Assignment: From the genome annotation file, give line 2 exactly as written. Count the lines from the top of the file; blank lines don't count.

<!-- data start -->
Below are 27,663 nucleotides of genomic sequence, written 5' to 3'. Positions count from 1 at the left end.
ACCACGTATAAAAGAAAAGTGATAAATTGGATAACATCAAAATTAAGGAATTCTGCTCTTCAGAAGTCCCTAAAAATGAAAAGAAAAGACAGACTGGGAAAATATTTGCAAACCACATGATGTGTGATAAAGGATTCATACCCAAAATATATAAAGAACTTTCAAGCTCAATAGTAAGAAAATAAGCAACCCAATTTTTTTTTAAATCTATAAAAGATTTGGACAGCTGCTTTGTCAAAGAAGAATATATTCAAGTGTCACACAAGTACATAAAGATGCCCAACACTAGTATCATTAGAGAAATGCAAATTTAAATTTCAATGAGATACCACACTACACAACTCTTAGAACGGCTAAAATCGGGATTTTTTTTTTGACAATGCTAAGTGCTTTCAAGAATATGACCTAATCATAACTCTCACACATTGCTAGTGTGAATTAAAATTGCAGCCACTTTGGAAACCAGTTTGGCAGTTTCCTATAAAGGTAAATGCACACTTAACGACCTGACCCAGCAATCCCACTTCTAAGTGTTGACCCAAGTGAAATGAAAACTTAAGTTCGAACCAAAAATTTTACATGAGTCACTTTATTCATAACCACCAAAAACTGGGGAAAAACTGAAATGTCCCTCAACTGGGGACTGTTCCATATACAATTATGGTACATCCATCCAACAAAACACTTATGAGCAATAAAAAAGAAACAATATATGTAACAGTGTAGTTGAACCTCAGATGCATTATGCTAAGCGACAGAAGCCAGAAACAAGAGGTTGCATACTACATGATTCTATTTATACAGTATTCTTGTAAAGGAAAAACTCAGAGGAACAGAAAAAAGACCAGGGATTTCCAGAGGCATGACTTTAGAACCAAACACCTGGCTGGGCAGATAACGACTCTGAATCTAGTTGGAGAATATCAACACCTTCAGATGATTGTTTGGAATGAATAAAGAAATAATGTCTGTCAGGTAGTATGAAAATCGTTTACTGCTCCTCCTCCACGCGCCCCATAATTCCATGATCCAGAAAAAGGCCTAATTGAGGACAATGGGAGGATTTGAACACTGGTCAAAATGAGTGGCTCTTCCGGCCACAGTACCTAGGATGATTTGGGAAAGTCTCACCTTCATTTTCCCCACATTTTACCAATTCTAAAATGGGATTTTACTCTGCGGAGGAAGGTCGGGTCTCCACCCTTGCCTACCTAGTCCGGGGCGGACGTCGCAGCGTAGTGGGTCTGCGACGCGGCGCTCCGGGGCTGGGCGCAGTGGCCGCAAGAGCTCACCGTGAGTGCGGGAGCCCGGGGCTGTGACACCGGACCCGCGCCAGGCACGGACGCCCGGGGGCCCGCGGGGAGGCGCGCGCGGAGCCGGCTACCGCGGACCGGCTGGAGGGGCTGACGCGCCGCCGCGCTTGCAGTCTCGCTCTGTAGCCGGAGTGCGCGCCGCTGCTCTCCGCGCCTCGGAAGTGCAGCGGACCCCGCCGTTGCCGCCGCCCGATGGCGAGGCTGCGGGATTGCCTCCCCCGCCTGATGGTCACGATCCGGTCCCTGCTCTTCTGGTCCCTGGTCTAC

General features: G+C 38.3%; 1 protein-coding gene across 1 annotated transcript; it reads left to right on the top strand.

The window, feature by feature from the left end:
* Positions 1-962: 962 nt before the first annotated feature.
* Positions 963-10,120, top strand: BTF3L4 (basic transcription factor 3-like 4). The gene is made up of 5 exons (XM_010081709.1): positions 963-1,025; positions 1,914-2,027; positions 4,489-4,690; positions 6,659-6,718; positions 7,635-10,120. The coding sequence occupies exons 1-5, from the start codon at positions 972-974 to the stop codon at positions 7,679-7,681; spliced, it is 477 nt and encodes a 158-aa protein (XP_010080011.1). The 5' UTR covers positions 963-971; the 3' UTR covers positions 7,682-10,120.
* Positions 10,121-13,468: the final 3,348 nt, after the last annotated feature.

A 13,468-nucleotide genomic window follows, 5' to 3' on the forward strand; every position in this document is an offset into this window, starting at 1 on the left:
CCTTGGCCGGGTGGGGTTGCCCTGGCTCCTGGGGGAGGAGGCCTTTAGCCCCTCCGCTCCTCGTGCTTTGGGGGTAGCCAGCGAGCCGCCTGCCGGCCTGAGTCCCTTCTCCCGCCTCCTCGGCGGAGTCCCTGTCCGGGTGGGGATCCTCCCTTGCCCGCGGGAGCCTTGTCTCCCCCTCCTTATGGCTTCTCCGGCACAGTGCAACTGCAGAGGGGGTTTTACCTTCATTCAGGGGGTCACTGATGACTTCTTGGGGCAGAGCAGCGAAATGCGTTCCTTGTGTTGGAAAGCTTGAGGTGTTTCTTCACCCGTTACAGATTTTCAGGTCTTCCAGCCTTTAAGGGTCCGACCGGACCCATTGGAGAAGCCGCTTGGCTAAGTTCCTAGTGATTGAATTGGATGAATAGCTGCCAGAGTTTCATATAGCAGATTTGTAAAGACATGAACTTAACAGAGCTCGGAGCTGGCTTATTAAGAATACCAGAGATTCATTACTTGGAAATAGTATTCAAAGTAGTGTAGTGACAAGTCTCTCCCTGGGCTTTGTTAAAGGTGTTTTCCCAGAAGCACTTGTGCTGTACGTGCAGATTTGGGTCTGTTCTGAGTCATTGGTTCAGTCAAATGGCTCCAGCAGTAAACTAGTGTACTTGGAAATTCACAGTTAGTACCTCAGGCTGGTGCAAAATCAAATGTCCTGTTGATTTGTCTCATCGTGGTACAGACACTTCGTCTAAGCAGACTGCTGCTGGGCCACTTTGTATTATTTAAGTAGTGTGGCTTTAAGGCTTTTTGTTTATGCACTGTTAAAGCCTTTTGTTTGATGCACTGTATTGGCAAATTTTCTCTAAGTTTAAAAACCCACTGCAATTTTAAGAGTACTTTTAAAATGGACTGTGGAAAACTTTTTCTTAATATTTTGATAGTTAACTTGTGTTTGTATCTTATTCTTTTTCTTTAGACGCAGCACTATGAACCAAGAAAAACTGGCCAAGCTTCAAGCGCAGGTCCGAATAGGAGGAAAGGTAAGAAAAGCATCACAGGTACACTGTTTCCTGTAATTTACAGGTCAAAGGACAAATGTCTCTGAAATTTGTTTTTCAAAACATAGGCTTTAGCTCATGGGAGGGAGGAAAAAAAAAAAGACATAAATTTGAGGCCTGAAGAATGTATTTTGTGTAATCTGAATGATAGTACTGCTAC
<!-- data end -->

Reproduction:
ACCACGTATAAAAGAAAAGTGATAAATTGGATAACATCAAAATTAAGGAATTCTGCTCTTCAGAAGTCCCTAAAAATGAAAAGAAAAGACAGACTGGGAAAATATTTGCAAACCACATGATGTGTGATAAAGGATTCATACCCAAAATATATAAAGAACTTTCAAGCTCAATAGTAAGAAAATAAGCAACCCAATTTTTTTTTAAATCTATAAAAGATTTGGACAGCTGCTTTGTCAAAGAAGAATATATTCAAGTGTCACACAAGTACATAAAGATGCCCAACACTAGTATCATTAGAGAAATGCAAATTTAAATTTCAATGAGATACCACACTACACAACTCTTAGAACGGCTAAAATCGGGATTTTTTTTTTGACAATGCTAAGTGCTTTCAAGAATATGACCTAATCATAACTCTCACACATTGCTAGTGTGAATTAAAATTGCAGCCACTTTGGAAACCAGTTTGGCAGTTTCCTATAAAGGTAAATGCACACTTAACGACCTGACCCAGCAATCCCACTTCTAAGTGTTGACCCAAGTGAAATGAAAACTTAAGTTCGAACCAAAAATTTTACATGAGTCACTTTATTCATAACCACCAAAAACTGGGGAAAAACTGAAATGTCCCTCAACTGGGGACTGTTCCATATACAATTATGGTACATCCATCCAACAAAACACTTATGAGCAATAAAAAAGAAACAATATATGTAACAGTGTAGTTGAACCTCAGATGCATTATGCTAAGCGACAGAAGCCAGAAACAAGAGGTTGCATACTACATGATTCTATTTATACAGTATTCTTGTAAAGGAAAAACTCAGAGGAACAGAAAAAAGACCAGGGATTTCCAGAGGCATGACTTTAGAACCAAACACCTGGCTGGGCAGATAACGACTCTGAATCTAGTTGGAGAATATCAACACCTTCAGATGATTGTTTGGAATGAATAAAGAAATAATGTCTGTCAGGTAGTATGAAAATCGTTTACTGCTCCTCCTCCACGCGCCCCATAATTCCATGATCCAGAAAAAGGCCTAATTGAGGACAATGGGAGGATTTGAACACTGGTCAAAATGAGTGGCTCTTCCGGCCACAGTACCTAGGATGATTTGGGAAAGTCTCACCTTCATTTTCCCCACATTTTACCAATTCTAAAATGGGATTTTACTCTGCGGAGGAAGGTCGGGTCTCCACCCTTGCCTACCTAGTCCGGGGCGGACGTCGCAGCGTAGTGGGTCTGCGACGCGGCGCTCCGGGGCTGGGCGCAGTGGCCGCAAGAGCTCACCGTGAGTGCGGGAGCCCGGGGCTGTGACACCGGACCCGCGCCAGGCACGGACGCCCGGGGGCCCGCGGGGAGGCGCGCGCGGAGCCGGCTACCGCGGACCGGCTGGAGGGGCTGACGCGCCGCCGCGCTTGCAGTCTCGCTCTGTAGCCGGAGTGCGCGCCGCTGCTCTCCGCGCCTCGGAAGTGCAGCGGACCCCGCCGTTGCCGCCGCCCGATGGCGAGGCTGCGGGATTGCCTCCCCCGCCTGATGGTCACGATCCGGTCCCTGCTCTTCTGGTCCCTGGTCTAC